My dad's a Republican. My dad's my mentor. When I was 18 or whatever it was and I decided to register to vote. My dad's Republican, so that's what I decided to register as. ... As the Iraqi war began to evolve and more and more information became available to us, I began to disenfranchise myself from the Republican Party because I thought we were being lied to. In addition to that, my family has always supported the individual. It was never about the party, it was always about the person. That's how I was raised. You look at each candidate, so I've supported and voted for both parties. With the tea party movement that started as fiscal responsibility -- which I support -- but the tea party movement went off on a more extreme agenda that I did not support at all, and was very frustrated by it, to that point that not only did I change parties, I decided to do something about it and run for Congress.
What bothered you about the tea party extremism?
I don't think my way or the highway works, that mentality. And that's what the tea party has done, drawn a line in the sand. I'm sorry that doesn't work in business, that doesn't work in your family, it certainly doesn't work in government and our Congress. You have to give your view, and you have to be firm in your position, but at the end of the day, you have to look at the greater good, for what's good for all Americans, and all constituents. Right now the tea party is not getting as much attention as they used to, but a lot of members are just representing that group, and I don't think that's right. You have to represent 100 percent of your district.
How did you beat Allen West?
A lot of great support for a lot of people in the district. West, part of his demeanor and his rhetoric is why I wanted to get into politics. I strongly disagreed with some of that rhetoric and some of the stuff that he said. It was very offensive. So we had a lot of support of a lot of people who helped us get there. What I'm so happy about was this election help show money can't buy elections. We were outspent 5 to 1, 4 to 1, depending on how you count it, and we were still able to prevail.
Is Allen West's style what you're talking about with the tea party?
I don't support the notion of playing to the media, of playing to an extreme element, and trying to get on TV then using what you say to go raise money. After Allen West called X amount of people communists, he went and raised a couple million dollars. That's not what our founders intended. We shouldn't be running to the extremes and use it for fundraising. We need to come to the middle, we need to go the other direction. It's not just the tea party that's been guilty. Both parties have been guilty of this.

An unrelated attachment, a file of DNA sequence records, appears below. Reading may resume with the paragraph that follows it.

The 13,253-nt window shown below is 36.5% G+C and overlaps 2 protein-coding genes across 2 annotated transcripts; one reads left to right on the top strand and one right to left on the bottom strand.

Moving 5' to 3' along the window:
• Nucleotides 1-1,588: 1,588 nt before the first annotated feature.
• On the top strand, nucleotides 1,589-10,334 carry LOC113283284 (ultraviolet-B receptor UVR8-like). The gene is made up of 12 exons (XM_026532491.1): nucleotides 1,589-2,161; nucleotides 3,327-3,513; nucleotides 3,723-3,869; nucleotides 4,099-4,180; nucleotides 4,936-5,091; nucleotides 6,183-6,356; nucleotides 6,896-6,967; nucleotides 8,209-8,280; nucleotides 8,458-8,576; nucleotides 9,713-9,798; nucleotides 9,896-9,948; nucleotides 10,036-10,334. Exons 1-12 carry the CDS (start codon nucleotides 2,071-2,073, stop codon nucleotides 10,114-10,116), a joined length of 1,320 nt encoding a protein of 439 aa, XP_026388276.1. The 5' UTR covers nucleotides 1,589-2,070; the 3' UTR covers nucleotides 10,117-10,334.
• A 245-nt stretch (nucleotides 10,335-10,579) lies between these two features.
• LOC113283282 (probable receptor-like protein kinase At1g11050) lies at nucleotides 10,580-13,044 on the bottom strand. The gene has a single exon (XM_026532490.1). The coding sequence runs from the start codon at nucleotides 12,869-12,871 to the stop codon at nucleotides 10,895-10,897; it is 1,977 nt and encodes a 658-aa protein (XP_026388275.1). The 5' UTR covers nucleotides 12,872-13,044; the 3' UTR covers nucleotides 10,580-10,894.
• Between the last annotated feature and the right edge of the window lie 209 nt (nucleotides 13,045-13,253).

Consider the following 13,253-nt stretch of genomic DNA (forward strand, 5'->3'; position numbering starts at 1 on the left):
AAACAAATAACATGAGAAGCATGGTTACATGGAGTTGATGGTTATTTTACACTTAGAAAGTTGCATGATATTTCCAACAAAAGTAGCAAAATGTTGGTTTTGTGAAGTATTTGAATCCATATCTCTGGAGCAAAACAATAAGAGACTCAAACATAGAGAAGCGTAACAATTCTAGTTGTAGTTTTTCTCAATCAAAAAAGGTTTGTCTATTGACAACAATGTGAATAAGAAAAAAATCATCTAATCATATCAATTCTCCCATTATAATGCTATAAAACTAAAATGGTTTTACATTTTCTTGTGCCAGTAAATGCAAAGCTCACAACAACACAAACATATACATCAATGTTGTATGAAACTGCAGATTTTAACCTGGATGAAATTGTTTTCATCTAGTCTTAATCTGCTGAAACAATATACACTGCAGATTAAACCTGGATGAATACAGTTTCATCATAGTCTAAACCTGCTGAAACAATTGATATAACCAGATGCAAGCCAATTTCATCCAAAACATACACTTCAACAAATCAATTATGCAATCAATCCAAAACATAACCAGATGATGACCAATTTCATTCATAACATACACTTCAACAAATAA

You're the youngest member of Congress. Why should leaders listen to you?
Right now, I don't think it's [Congress] working. I think we need some fresh ideas, some new blood, some new energy in here. It's a broken system right now. Part of what this letter was intended to do was change things and the way they work here, and bring the parties together. And I think it's saying something to get 32, 36 new members of Congress -- a pretty even mix of Democrats and Republicans -- together on a letter, on a framework, that has offended elements of my party and elements of the Republican Party. If you're doing that, then you're probably doing the right thing.
Being young, it's an age. I don't think about it very much. Part of me running for Congress was was an acknowledgement that a lot of the issues being discussed right now are going to affect my generation perhaps more than my parents and grandparents. We need to have a voice in that room. We need to be there in that conversation.
Does it feel weird to be telling people, many of them older than you father, what to do?
Frankly, we have healthy debates. I respect their opinions and experience, and I think that's important to have, but I also think if you keep doing the same thing and expecting different results, then, uh, you're probably going to get the same results.
Do you see the Republican Party continuing down the same road that led you to leave?
I wouldn't be comfortable grouping the party. I think they are very divided right now, and I think there's people splintering off. I think even a lot of Republicans would agree with that. Who's going to win this debate? Some of the more moderate Republicans, or some of the more extreme Republicans? Even within the freshman class and the members I've gotten to know a little bit better, a lot of them aren't happy with the tea party. A lot of them don't like the pressure that's being put on them. They want that more moderate voice, they wany to get something done, and acknowledge that the only way we're going to get something done in the Congress is if we do it in a bipartisan manner.
Are you the example of where the GOP has gone wrong?
I wouldn't go that far, but what i will tell you is there are a lot of people in my generation -- it's really all generations -- everyone I talk to is just so mad at government right now. They're mad a both parties equally, they're mad at every generation, there's just so much blame to go around, and they just want something to happen. These fights, the sequestration, these short-term solutions, are the exact opposite of what they want. These manufactured cliffs are the exact opposite of what we should be doing right now. Maybe the generation, the party change, maybe that can be played up. I think I'm probably similar to a lot of people in our country, and definitely my generation, that are fiscally responsible and socially more accepting, more open. And part of that probably is a bit of a more generational attitude.
Why did you get into politics?
That's what everyone says, Why would you do this? …. I was tired of complaining, that's the short answer. I was so tired of pointing a finger, and one day basically said, 'Who the heck am I to sit here and point a finger and not do something about it?' And back to what I said earlier, so many of the issues being discussed, being debated and legislated right now are going to affect my generation, and really wanting to be part of that solution.
What did your father say?
He put his hand on my forehead and asked if I was sick or something. No, he was very happy about my decision, and supported me in any venture I had and always was behind me for everything I try to do.